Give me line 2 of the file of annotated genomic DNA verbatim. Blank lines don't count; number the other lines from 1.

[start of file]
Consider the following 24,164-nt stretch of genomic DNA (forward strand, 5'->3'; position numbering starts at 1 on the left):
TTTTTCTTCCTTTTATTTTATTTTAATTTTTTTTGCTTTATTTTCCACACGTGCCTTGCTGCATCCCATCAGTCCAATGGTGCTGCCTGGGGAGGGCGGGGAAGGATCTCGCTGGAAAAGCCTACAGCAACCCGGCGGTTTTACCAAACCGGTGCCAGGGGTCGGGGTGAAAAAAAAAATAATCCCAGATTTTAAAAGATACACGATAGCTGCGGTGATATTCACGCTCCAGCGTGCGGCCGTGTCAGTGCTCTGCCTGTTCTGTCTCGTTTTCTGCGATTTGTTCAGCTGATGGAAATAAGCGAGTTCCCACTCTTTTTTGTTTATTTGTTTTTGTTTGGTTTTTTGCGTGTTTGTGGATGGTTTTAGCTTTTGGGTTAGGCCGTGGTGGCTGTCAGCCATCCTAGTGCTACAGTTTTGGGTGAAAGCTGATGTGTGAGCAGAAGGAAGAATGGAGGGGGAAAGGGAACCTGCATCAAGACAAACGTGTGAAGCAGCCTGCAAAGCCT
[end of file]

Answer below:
TTTTTCTTCCTTTTATTTTATTTTAATTTTTTTTGCTTTATTTTCCACACGTGCCTTGCTGCATCCCATCAGTCCAATGGTGCTGCCTGGGGAGGGCGGGGAAGGATCTCGCTGGAAAAGCCTACAGCAACCCGGCGGTTTTACCAAACCGGTGCCAGGGGTCGGGGTGAAAAAAAAAATAATCCCAGATTTTAAAAGATACACGATAGCTGCGGTGATATTCACGCTCCAGCGTGCGGCCGTGTCAGTGCTCTGCCTGTTCTGTCTCGTTTTCTGCGATTTGTTCAGCTGATGGAAATAAGCGAGTTCCCACTCTTTTTTGTTTATTTGTTTTTGTTTGGTTTTTTGCGTGTTTGTGGATGGTTTTAGCTTTTGGGTTAGGCCGTGGTGGCTGTCAGCCATCCTAGTGCTACAGTTTTGGGTGAAAGCTGATGTGTGAGCAGAAGGAAGAATGGAGGGGGAAAGGGAACCTGCATCAAGACAAACGTGTGAAGCAGCCTGCAAAGCCT